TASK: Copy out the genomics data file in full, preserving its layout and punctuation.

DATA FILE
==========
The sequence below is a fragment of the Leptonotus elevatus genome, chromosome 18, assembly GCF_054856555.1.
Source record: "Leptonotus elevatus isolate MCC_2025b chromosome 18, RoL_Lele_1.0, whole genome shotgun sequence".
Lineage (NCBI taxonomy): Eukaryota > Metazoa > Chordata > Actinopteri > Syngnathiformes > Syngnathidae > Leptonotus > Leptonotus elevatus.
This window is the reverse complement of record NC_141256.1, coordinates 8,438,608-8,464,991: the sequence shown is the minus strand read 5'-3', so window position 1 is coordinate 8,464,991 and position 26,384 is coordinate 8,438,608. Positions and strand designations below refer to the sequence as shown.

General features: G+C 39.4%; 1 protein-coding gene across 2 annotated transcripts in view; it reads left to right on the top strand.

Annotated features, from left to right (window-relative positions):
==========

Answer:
The sequence below is a fragment of the Leptonotus elevatus genome, chromosome 18, assembly GCF_054856555.1.
Source record: "Leptonotus elevatus isolate MCC_2025b chromosome 18, RoL_Lele_1.0, whole genome shotgun sequence".
Lineage (NCBI taxonomy): Eukaryota > Metazoa > Chordata > Actinopteri > Syngnathiformes > Syngnathidae > Leptonotus > Leptonotus elevatus.
This window is the reverse complement of record NC_141256.1, coordinates 8,438,608-8,464,991: the sequence shown is the minus strand read 5'-3', so window position 1 is coordinate 8,464,991 and position 26,384 is coordinate 8,438,608. Positions and strand designations below refer to the sequence as shown.

General features: G+C 39.4%; 1 protein-coding gene across 2 annotated transcripts in view; it reads left to right on the top strand.

Annotated features, from left to right (window-relative positions):